Wait, this blog has insomnia in the title. What's with all the sleep apnea talk? The sleep apnea was the only clear-cut medical diagnosis I received. At the time of the sleep study I was getting a full-night of sleep, sort of, fully waking to my alarm each morning and rarely before then. If you've read the last few posts of my blog, then you'll know that things in my life started to pile up and stress levels magnified. I started having nights in which I woke too early--1 am, 2 am, 3 am--and found it hard to get my brain to shut down long enough to finish my sleep cycles. This didn't happen too often. Even as a kid I had trouble sleeping the night before a trip, probably because of the anticipation. When I had problems sleeping during grade-reporting times, I chalked it up to stress. Temporary insomnia goes hand-in-hand with excessive stress and anxiety levels, after all. Besides, I didn't get a diagnosis of clinical insomnia with my sleep studies, just sleep apnea. Also, a diagnosis only occurs when you experience the symptoms of insomnia--can't get to sleep, trouble staying asleep, waking too early or too often--consistently (as in daily) for six weeks. I originally had a bout of sleep problems sprinkled here and there. It started to become more consistent during and after our move.
I found myself not able to sleep, or keeping very odd hours for me; I used to be like a clock in my "old life", always waking within an hour of the same time, even on weekends, and always going to bed within an hour of the same time frame. After my daughter went to visit her dad I found that I had consistent problems getting to bed when I wanted to and I was waking after only an hour or two of sleep, regardless of when I fell asleep in the first place. Sure I was taking naps in the middle of the day, but that's not an exclusion for insomnia. Our bodies want sleep even if they're not going to give it to us on a schedule. So, for the last 4 weeks, I have yet to have a single night in which I sleep for 4 or more hours without achieving full consciousness. I admit that I am a little peeved about the whole thing. The saving grace is that I don't currently have employment--I pray every day for a job, and I apply to countless jobs every single day, but still no bits--so I don't have to worry about falling asleep on the job. However, insomnia is not healthy. The body needs its sleep for basic maintenance and dreams are essential for mental health.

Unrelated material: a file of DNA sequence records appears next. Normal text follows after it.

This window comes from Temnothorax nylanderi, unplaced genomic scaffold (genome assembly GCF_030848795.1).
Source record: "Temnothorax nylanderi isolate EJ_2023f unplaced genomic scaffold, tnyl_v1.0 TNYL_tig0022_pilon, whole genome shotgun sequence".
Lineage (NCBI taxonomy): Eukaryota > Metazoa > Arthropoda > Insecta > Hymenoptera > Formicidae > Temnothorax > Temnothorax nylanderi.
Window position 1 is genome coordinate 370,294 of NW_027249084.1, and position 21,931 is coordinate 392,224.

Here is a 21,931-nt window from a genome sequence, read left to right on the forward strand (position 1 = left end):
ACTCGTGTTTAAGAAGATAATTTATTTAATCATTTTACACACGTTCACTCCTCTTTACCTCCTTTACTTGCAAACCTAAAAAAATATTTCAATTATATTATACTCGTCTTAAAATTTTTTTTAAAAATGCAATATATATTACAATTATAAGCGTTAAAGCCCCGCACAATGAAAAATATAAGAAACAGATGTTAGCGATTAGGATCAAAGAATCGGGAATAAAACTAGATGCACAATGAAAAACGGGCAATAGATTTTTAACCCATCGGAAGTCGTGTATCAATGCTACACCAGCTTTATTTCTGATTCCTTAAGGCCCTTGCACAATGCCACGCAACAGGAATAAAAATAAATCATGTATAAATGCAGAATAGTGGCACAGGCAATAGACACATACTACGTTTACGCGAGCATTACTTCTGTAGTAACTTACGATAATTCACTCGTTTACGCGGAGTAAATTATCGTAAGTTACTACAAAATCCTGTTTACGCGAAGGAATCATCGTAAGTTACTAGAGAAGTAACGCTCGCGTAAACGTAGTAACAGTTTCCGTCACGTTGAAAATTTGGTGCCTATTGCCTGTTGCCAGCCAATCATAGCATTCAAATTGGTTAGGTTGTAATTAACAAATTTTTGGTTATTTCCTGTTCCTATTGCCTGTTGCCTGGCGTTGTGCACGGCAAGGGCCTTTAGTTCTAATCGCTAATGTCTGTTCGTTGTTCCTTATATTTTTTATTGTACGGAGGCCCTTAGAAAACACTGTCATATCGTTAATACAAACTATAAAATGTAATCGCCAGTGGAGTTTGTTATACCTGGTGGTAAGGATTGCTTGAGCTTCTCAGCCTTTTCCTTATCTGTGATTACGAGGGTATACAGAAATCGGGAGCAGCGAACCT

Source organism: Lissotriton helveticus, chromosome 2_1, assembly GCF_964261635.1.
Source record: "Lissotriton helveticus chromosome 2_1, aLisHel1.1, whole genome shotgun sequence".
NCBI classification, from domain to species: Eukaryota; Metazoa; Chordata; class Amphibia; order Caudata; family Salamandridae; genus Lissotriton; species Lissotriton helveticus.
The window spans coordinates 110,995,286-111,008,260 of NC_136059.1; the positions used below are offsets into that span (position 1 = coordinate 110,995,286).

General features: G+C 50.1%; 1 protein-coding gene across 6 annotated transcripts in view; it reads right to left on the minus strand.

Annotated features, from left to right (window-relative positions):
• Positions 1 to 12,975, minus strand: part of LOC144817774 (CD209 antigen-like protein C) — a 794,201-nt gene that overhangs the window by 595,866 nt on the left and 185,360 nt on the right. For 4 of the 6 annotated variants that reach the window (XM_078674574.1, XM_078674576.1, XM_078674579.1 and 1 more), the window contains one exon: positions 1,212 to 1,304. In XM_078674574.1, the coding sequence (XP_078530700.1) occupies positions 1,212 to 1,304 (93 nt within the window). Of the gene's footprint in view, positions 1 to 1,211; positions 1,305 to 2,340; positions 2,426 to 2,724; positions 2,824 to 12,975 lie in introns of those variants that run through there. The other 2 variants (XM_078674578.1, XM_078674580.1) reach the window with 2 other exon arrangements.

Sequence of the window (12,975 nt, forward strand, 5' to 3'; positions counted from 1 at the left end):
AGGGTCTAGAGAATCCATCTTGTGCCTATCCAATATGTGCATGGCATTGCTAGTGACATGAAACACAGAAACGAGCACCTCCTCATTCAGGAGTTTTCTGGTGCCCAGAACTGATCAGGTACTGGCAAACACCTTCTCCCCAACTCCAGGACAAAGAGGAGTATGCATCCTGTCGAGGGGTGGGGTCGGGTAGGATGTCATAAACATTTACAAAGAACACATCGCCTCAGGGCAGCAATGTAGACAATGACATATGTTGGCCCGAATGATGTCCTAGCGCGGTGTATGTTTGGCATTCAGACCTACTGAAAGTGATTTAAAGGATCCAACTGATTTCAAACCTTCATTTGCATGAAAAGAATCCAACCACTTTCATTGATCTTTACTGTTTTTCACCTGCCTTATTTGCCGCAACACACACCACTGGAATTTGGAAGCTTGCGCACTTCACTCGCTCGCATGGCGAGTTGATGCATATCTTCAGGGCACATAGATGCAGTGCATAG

Hold on! This blog in general is supposed to be about the bright side. Where is it? Remember at the beginning, where I told you that I used to pray for insomnia? I knew about the bright side from the start. Even this past month, after I toss and turn, trying to force my mind to enter maintenance mode so I can get more rest, I am wise enough to give up and get up and try to do something. Sometimes I play a mindless computer game and that helps. Sometimes I sift through my copious amounts of email. I occasionally take the opportunity to catch up on my reading or, in the desperate hours when it looks like sleep is gone for the night/morning, I try my hand at the limitless chores that abound when you are the sole adult responsible for the welfare of a child. So, yeah, I've found a way to make use of my insomnia. The only time I'm cranky from lack of sleep is when I fight the insomnia. When I give in and use the time for something more productive, then I find I actually have enough energy to make it through my day. At least, that is, until I take a nap.